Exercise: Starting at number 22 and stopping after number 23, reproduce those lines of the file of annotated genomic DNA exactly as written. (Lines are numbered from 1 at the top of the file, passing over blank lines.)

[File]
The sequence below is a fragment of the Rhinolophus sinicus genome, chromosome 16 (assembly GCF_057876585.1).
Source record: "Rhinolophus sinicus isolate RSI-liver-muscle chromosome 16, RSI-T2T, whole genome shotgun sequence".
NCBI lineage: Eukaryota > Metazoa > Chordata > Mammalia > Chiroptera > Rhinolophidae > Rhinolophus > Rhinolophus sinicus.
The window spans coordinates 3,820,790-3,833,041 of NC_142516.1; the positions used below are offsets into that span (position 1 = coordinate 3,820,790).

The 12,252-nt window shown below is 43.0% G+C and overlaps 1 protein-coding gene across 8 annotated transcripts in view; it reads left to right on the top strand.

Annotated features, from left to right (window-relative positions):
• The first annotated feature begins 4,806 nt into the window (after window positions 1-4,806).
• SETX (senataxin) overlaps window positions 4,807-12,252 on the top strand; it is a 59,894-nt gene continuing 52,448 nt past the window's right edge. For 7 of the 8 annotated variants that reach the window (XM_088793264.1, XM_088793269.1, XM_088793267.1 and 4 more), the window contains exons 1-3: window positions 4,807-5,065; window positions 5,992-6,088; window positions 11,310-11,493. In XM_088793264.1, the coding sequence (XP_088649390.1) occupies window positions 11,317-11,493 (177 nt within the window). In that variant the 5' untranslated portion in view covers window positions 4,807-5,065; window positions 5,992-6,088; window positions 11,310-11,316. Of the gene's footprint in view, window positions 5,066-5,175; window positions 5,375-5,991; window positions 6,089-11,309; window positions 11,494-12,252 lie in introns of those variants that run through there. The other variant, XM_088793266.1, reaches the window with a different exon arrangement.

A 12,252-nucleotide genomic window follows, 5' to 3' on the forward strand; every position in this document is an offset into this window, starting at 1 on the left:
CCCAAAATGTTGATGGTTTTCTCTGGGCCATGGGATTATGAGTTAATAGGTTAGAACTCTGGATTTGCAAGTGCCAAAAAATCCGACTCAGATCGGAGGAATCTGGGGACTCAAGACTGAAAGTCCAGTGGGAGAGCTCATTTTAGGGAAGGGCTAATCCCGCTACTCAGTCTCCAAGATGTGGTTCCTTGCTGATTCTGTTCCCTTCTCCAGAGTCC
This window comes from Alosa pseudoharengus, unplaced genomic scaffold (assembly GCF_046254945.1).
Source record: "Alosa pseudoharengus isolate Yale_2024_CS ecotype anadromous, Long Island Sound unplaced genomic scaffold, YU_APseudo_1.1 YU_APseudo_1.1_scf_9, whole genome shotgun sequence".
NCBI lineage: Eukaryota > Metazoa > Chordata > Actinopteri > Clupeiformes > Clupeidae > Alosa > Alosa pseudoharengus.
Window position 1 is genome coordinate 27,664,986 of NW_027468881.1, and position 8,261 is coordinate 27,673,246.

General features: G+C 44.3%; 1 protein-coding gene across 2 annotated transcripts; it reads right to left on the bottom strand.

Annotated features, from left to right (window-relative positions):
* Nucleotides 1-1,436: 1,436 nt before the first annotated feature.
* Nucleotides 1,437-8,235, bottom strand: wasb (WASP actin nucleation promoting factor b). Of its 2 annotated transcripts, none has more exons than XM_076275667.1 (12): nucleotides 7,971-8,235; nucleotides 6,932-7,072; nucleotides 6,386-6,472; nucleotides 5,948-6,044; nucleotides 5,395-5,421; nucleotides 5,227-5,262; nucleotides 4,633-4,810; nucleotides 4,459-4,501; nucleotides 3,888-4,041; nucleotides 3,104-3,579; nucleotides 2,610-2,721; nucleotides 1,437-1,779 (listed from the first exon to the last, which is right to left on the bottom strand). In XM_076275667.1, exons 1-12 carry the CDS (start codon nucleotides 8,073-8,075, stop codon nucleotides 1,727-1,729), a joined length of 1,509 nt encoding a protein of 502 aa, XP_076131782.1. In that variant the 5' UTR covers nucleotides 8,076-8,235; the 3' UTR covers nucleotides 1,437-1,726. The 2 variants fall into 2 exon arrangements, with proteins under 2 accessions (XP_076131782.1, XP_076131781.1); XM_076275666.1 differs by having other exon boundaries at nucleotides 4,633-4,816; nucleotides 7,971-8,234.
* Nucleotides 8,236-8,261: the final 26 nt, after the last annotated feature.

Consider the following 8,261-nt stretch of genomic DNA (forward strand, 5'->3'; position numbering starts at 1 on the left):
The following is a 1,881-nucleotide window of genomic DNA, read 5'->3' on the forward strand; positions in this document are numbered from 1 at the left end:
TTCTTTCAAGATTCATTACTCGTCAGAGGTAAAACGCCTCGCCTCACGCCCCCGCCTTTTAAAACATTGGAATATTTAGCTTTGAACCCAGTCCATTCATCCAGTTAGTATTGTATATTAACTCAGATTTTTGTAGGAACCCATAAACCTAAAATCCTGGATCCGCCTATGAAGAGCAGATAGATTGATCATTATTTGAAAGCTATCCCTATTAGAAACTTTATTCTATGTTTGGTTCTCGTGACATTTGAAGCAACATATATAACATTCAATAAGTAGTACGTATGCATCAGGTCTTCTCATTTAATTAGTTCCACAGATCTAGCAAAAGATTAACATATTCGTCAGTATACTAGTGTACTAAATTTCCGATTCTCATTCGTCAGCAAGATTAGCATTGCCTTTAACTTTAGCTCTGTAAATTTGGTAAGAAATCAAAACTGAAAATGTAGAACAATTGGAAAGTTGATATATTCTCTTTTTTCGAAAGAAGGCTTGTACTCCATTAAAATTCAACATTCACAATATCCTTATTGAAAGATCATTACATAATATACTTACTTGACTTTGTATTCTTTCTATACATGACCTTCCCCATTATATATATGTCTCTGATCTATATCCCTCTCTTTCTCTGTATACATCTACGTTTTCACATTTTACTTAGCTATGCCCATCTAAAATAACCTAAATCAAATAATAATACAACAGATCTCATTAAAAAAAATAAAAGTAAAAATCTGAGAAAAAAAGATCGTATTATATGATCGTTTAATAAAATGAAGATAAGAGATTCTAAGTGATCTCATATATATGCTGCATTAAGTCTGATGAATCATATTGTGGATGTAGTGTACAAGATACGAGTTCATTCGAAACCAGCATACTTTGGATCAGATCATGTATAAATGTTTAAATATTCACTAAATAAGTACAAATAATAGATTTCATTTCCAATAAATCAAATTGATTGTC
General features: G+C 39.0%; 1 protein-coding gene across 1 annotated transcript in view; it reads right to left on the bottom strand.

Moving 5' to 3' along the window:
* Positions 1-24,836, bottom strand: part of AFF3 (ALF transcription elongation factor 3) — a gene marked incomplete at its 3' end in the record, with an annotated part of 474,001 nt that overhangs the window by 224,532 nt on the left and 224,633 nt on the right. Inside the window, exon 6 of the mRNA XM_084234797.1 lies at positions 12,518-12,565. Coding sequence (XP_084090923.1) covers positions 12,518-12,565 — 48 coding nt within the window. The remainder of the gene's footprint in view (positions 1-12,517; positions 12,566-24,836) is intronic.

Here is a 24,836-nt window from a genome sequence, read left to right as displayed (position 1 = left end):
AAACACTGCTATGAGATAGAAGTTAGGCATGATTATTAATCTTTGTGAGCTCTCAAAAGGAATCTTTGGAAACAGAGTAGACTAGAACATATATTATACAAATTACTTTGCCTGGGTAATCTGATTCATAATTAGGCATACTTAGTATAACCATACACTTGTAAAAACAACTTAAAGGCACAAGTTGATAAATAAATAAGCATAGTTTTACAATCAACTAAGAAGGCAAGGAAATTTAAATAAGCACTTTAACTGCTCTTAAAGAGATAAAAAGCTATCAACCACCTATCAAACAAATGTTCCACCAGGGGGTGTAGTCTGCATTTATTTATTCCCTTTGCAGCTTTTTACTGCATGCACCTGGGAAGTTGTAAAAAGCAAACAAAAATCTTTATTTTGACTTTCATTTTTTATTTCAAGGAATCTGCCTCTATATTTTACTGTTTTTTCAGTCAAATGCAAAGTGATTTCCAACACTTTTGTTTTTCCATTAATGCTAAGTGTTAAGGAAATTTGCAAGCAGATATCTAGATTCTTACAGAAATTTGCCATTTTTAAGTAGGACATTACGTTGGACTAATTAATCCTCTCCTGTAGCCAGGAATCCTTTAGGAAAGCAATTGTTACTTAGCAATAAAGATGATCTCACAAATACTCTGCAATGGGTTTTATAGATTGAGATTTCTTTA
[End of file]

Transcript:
TTCTTTCAAGATTCATTACTCGTCAGAGGTAAAACGCCTCGCCTCACGCCCCCGCCTTTTAAAACATTGGAATATTTAGCTTTGAACCCAGTCCATTCATCCAGTTAGTATTGTATATTAACTCAGATTTTTGTAGGAACCCATAAACCTAAAATCCTGGATCCGCCTATGAAGAGCAGATAGATTGATCATTATTTGAAAGCTATCCCTATTAGAAACTTTATTCTATGTTTGGTTCTCGTGACATTTGAAGCAACATATATAACATTCAATAAGTAGTACGTATGCATCAGGTCTTCTCATTTAATTAGTTCCACAGATCTAGCAAAAGATTAACATATTCGTCAGTATACTAGTGTACTAAATTTCCGATTCTCATTCGTCAGCAAGATTAGCATTGCCTTTAACTTTAGCTCTGTAAATTTGGTAAGAAATCAAAACTGAAAATGTAGAACAATTGGAAAGTTGATATATTCTCTTTTTTCGAAAGAAGGCTTGTACTCCATTAAAATTCAACATTCACAATATCCTTATTGAAAGATCATTACATAATATACTTACTTGACTTTGTATTCTTTCTATACATGACCTTCCCCATTATATATATGTCTCTGATCTATATCCCTCTCTTTCTCTGTATACATCTACGTTTTCACATTTTACTTAGCTATGCCCATCTAAAATAACCTAAATCAAATAATAATACAACAGATCTCATTAAAAAAAATAAAAGTAAAAATCTGAGAAAAAAAGATCGTATTATATGATCGTTTAATAAAATGAAGATAAGAGATTCTAAGTGATCTCATATATATGCTGCATTAAGTCTGATGAATCATATTGTGGATGTAGTGTACAAGATACGAGTTCATTCGAAACCAGCATACTTTGGATCAGATCATGTATAAATGTTTAAATATTCACTAAATAAGTACAAATAATAGATTTCATTTCCAATAAATCAAATTGATTGTC
General features: G+C 39.0%; 1 protein-coding gene across 1 annotated transcript in view; it reads right to left on the bottom strand.